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The role of frontal activation in the regulation and dysregulation of social behavior during the preschool years

Published online by Cambridge University Press:  04 March 2009

Nathan A. Fox*
Affiliation:
University of Maryland, College Park
Louis A. Schmidt
Affiliation:
University of Maryland, College Park
Susan D. Calkins
Affiliation:
University of North Carolina, Greensboro
Kenneth H. Rubin
Affiliation:
University of Waterloo
Robert J. Coplan
Affiliation:
University of Waterloo
*
Nathan A. Fox, Institute for Child Study, Benjamin Building, Room 3304, University of Maryland, College Park, MD 20742, E-mail: NF4@MAIL.UMD.EDU.

Abstract

We examined whether the interaction of resting frontal electroencephalogram (EEG) asymmetry and social behavior during peer play was related to the occurrence of maladaptive behavior in preschoolers. Two independent cohorts of children were observed interacting in same-age and -gender play quartets at 4 years of age. Each child was also seen individually for a psychophysiology session during which time measures of EEG activity were recorded. We found that highly sociable children who exhibited greater relative right frontal EEG asymmetry were more likely to exhibit externalizing problems than sociable children who exhibited greater relative left frontal EEG asymmetry. We also found that shy children who exhibited greater relative right frontal EEG asymmetry were more likely to exhibit internalizing problems than shy children who exhibited left frontal EEG asymmetry. These findings suggest that the pattern of frontal EEG asymmetry in combination with social behavioral style is a significant predictor of maladaptive behavior problems during the preschool period.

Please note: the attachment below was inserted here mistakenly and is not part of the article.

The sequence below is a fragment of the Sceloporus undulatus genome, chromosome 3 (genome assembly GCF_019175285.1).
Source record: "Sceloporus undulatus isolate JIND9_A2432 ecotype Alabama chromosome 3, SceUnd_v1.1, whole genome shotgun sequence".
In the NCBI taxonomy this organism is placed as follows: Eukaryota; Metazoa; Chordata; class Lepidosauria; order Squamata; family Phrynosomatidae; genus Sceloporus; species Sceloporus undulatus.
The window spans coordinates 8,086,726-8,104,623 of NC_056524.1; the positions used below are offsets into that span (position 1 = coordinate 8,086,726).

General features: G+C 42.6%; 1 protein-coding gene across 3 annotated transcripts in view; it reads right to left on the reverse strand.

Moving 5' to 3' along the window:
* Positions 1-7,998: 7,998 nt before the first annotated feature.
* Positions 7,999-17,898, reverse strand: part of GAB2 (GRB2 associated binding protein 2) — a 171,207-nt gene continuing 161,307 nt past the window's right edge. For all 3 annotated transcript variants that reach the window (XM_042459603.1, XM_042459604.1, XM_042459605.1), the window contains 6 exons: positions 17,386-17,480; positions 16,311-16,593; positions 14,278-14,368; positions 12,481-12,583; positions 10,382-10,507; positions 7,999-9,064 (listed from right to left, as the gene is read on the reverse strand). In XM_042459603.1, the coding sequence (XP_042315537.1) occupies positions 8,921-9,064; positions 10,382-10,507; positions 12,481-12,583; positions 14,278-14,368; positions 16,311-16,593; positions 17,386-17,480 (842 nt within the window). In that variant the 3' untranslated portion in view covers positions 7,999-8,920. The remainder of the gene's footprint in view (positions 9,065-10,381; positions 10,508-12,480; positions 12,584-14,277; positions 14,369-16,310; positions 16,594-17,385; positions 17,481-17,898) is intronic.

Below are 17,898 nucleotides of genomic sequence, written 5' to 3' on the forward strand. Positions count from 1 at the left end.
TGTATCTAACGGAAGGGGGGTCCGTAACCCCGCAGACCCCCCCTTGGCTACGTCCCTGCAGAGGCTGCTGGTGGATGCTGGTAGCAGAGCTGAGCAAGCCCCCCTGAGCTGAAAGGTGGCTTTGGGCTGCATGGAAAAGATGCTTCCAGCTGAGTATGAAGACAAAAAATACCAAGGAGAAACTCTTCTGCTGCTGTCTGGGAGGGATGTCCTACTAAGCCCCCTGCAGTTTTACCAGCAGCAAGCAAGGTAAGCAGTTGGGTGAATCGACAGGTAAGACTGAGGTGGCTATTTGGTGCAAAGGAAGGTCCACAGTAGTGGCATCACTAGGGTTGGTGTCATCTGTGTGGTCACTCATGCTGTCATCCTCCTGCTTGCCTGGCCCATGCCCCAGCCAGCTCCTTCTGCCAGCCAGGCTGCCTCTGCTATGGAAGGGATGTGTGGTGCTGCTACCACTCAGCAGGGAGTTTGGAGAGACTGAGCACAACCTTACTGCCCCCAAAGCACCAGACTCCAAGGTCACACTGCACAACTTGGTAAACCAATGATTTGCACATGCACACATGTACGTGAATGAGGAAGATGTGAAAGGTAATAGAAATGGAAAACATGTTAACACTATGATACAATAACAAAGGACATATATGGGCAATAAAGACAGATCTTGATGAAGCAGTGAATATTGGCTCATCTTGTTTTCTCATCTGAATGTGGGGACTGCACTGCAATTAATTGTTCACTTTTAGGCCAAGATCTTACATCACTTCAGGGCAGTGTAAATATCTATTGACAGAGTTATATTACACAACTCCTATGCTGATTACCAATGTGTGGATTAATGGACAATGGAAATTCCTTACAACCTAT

Type
Articles
Copyright
Copyright © Cambridge University Press 1996

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